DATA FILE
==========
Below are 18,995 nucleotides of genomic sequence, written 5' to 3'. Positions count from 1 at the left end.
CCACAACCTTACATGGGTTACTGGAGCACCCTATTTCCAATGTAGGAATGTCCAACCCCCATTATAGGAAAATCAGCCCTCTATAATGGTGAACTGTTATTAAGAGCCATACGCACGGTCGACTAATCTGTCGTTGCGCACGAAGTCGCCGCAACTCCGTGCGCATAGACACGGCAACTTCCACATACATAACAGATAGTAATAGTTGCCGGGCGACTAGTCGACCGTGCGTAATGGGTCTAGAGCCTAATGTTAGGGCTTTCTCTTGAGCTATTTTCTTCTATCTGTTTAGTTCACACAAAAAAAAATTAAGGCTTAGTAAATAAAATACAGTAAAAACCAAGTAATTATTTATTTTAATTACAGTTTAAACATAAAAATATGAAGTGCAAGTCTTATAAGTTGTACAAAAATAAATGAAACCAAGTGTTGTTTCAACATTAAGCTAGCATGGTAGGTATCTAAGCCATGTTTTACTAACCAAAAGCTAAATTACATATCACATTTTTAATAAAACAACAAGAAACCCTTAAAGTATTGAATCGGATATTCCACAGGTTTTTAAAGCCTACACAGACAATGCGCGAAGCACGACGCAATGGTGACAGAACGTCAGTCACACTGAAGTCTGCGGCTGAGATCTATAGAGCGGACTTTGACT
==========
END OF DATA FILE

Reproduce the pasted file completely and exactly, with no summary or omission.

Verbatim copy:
Below are 18,995 nucleotides of genomic sequence, written 5' to 3'. Positions count from 1 at the left end.
CCACAACCTTACATGGGTTACTGGAGCACCCTATTTCCAATGTAGGAATGTCCAACCCCCATTATAGGAAAATCAGCCCTCTATAATGGTGAACTGTTATTAAGAGCCATACGCACGGTCGACTAATCTGTCGTTGCGCACGAAGTCGCCGCAACTCCGTGCGCATAGACACGGCAACTTCCACATACATAACAGATAGTAATAGTTGCCGGGCGACTAGTCGACCGTGCGTAATGGGTCTAGAGCCTAATGTTAGGGCTTTCTCTTGAGCTATTTTCTTCTATCTGTTTAGTTCACACAAAAAAAAATTAAGGCTTAGTAAATAAAATACAGTAAAAACCAAGTAATTATTTATTTTAATTACAGTTTAAACATAAAAATATGAAGTGCAAGTCTTATAAGTTGTACAAAAATAAATGAAACCAAGTGTTGTTTCAACATTAAGCTAGCATGGTAGGTATCTAAGCCATGTTTTACTAACCAAAAGCTAAATTACATATCACATTTTTAATAAAACAACAAGAAACCCTTAAAGTATTGAATCGGATATTCCACAGGTTTTTAAAGCCTACACAGACAATGCGCGAAGCACGACGCAATGGTGACAGAACGTCAGTCACACTGAAGTCTGCGGCTGAGATCTATAGAGCGGACTTTGACT